Listen to what you’re drawn to and explore it, we aren’t all born knowing our purpose but a part of life is to figure it out, so try not to become frustrated with this concept. Trust that you’re on the path to uncovering it.

When you know your dream take mindful action towards achieving it, but let go of the outcome of those actions. You can’t control the outcome and it’s not a reflection of your own worth. Take action with love and effort, the more love we give the more we receive through living a fulfilling life. 


I think most of us are seeking love in some capacity that could lead to a relationship, marriage or creating a family. It’s common to put a big dependency on these things to fulfil us, but ultimately we may not have a choice if we fall in love or can have children – does that mean we can’t ever be happy or fulfilled? 

To feel loved, stop looking for external things or people to love you, start putting love into everything you do and people around you. When someone tries to help you or give you love, let them. Love doesn’t need to just come from a partner or family member, it is all the same love. To give love is to receive it, and to receive love is to give it. 


Finding positive thoughts in any given place or time. There may be situations when the only positive is that you’re still breathing, and there you can center your attention. 

Being happy and positive isn’t about avoiding or masking emotion, or thinking you should be happy all the time. It is observing and feeling emotion as it comes up, letting the emotion be there until it is time for it to leave. Continual negative thoughts can escalate and prolong the suffering, notice if your thoughts are feeding your emotions.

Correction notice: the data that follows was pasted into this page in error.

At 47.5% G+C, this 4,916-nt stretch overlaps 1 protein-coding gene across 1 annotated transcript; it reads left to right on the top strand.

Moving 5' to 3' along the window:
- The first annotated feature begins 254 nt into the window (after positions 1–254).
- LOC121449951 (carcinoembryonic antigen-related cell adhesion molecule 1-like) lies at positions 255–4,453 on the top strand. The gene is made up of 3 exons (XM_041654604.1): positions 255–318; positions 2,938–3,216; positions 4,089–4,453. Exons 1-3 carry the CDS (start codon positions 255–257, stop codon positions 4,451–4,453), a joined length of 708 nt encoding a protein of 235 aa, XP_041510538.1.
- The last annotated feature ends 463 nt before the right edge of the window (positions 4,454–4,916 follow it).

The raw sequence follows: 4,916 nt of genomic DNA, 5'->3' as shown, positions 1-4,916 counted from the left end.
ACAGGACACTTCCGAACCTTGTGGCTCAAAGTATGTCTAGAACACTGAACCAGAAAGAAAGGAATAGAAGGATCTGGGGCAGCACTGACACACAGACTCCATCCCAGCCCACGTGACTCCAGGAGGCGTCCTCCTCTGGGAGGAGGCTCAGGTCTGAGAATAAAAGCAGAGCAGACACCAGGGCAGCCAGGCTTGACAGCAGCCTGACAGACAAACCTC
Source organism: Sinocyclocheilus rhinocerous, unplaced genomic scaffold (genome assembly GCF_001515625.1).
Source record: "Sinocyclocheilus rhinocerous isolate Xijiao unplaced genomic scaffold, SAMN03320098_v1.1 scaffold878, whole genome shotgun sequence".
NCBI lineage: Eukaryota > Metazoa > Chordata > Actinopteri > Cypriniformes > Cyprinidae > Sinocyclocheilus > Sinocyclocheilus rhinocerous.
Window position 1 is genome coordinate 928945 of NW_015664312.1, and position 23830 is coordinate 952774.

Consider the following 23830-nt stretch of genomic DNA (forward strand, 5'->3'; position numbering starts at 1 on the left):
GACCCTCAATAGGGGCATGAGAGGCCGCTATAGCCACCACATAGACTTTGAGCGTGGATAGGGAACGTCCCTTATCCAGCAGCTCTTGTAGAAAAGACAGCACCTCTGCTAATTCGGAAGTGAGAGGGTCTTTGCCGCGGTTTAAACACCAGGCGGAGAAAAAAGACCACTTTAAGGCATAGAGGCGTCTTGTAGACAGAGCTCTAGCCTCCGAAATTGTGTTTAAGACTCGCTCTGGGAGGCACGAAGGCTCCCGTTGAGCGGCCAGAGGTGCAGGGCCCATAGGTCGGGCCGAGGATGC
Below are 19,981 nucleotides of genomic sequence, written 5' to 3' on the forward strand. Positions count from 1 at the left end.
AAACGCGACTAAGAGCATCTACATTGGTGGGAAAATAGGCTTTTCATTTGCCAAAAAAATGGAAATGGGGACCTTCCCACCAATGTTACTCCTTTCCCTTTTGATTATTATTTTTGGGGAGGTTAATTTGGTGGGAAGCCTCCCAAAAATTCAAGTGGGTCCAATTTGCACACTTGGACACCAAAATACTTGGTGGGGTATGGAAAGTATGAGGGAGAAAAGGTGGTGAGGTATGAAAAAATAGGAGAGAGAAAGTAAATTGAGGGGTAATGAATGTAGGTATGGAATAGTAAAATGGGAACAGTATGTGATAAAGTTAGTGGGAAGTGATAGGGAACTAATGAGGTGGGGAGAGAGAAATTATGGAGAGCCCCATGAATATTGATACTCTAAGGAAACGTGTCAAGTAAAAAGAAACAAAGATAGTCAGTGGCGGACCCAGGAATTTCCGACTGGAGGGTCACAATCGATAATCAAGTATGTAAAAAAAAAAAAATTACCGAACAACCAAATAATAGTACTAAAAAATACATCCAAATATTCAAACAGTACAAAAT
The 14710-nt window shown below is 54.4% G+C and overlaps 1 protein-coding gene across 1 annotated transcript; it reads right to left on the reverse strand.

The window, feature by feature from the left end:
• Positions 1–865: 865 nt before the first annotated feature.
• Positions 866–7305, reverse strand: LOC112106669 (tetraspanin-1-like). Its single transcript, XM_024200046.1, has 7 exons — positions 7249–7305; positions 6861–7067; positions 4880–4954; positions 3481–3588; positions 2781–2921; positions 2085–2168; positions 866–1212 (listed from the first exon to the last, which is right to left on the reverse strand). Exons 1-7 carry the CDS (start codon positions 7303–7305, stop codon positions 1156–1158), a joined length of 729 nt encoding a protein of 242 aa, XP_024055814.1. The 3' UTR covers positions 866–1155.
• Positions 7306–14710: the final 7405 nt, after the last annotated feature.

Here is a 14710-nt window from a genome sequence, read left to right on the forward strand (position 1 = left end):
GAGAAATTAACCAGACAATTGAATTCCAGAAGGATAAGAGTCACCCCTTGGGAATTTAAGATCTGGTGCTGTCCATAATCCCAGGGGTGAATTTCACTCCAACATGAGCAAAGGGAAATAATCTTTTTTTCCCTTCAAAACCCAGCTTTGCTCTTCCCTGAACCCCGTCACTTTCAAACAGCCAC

It is only through suffering that we can truly know happiness. There is no life we can live without suffering, we have to transform the suffering through positivity to find happiness. 

Fulfilment is being at peace with your life – accepting your past, where you are on your life path, your health, surroundings, career, friends and relationships. 

The Art of Discomfort

The topic of discomfort has recently been resonating with me. I spent the last few years for the most part feeling calm and content so I have a real benchmark for how my mind feels when it’s peaceful. Discomfort will always arise, it could be from any one or more aspects of our lives; financial stress, work, family, relationships, social pressure, our expectations or holding on to past experiences. Some of our biggest vices are born from the mind trying to deter discomfort in our lives and finding ways to mask or push that feeling away. 

When I was settled in London discomfort was intrinsic to my everyday life; I didn’t fully acknowledge it or know it was an option or choice, it was just always there.

At the time I found a release to take myself away from being in this reality; drinking. My eating disorder already had me living under a punishing regime each week and when the opportunity came to escape from myself it was always in a big way. I wasn’t aware why I liked to drink so much but just that when I had a drink I didn’t want to stop until I couldn’t feel anything else. I wanted to be numb, to let go of this regimental life and lose control.

I was always the girl at the party who couldn’t stand up by the end of the night. I thought I was just having fun, until it wasn’t fun anymore. The older I became the more obvious it was as everyone else learnt to handle their drink. The level of discomfort in my life was a never ending snowball as I had to face people and their judgements about me and my behaviour.